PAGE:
Home » Heavy restrictions on foreign funding of NGOs under FCRA

Heavy restrictions on foreign funding of NGOs under FCRA

by Raju Vernekar
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By Raju Vernekar
Mumbai, Sept. 28:

Mumbai The Foreign Contribution (Regulation) Amendment Bill, 2020 (FCRA) recently passed by the Parliament to regulate funding of NGOs and uphold national security, puts heavy restrictions on activities of the NGOs in the country. 
The bill passed by Lok Sabha and Rajya Sabha, makes the Aaadhar card for Indian and passports or Overseas Citizen of India (OCI) papers for international citizens, mandatory in order to verify their identity. Besides, the bill passed on September 21, seeks to regulate acceptance and utilisation of foreign funding by individuals, associations and companies. 
Foreign funding is donation or transfer of any currency, security or article by a foreign source. The Bill amends the earlier act and prevents transfer of foreign funding to any other person. Besides the Bill has reduced the limit of usable foreign contribution from 50% to 20%, which means anyone who receives foreign funding, cannot use more than 1/5th of the amount to meet administrative expenses.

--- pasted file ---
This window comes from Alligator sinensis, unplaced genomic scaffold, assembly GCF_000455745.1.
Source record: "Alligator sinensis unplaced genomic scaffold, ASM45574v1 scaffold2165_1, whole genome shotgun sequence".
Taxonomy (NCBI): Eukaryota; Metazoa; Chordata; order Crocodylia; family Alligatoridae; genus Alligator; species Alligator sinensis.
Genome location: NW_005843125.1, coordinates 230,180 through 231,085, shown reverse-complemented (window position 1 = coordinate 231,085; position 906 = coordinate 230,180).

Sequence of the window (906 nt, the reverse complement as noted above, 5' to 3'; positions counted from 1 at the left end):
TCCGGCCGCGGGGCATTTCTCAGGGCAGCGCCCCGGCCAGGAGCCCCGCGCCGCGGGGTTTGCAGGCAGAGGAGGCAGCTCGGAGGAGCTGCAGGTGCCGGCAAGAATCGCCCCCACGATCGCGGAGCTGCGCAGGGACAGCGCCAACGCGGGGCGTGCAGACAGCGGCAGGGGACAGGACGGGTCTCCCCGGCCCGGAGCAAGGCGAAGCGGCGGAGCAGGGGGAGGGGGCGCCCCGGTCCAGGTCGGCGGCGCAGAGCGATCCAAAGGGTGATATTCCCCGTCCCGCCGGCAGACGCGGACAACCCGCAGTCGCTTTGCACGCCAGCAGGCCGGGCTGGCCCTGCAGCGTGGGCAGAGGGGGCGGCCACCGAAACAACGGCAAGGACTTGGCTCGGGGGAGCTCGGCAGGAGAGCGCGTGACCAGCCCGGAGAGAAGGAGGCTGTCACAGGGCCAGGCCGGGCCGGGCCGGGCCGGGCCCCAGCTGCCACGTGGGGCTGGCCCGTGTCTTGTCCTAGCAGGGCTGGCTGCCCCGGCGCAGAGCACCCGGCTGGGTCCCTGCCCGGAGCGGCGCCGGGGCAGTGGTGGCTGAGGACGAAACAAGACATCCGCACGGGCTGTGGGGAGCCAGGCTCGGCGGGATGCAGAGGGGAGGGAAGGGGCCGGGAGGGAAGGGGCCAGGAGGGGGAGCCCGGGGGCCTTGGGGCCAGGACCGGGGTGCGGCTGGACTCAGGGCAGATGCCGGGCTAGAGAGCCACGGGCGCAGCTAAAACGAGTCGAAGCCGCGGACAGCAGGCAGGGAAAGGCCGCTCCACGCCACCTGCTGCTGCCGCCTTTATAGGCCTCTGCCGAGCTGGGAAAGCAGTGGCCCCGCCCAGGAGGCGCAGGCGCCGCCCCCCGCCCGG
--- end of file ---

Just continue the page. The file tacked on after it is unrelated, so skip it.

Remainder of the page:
The renewal of licence every six months will be subject to a government inquiry to ensure the person putting in the application (a) is not fictitious, (b) not convicted for triggering communal tension and (c) is not guilty of diversion of funds. 
In order to accept foreign donations, the organisations will have to open FCRA account with designated branch in New Delhi and will have to furnish details of the donations received to Union home ministry every month. The organisations will be allowed to open separate accounts in scheduled banks to handle their normal activities. The organisations receiving foreign aid will not be allowed to pass it on to the organisations  or use it to meet expenses of other organisations. 
While moving the bill in Rajya Sabha, the Union Minister of State for Home Affairs, Nityanand Rai, said that the FCRA is a law for national and internal security. Its main motive is to ensure that foreign funds do not dominate the political and social discourse of India. 
He said that the Bill proposed to make the Aadhaar Card for Indian, and passports or OCI paper for international citizens, mandatory in order to verify their identity, adding that the Home Ministry had consulted the Unique Identification Authority of India (UIDAI) and Ministry of Electronics and Information Technology (MEITY) before proposing this move. 
“Experience says that many organisations attempted to hide their identity and were successful in doing that. The reason behind this is that they had no fear because their identity was not established completely. So Aadhaar card has been brought in to establish their identity,” Rai added.

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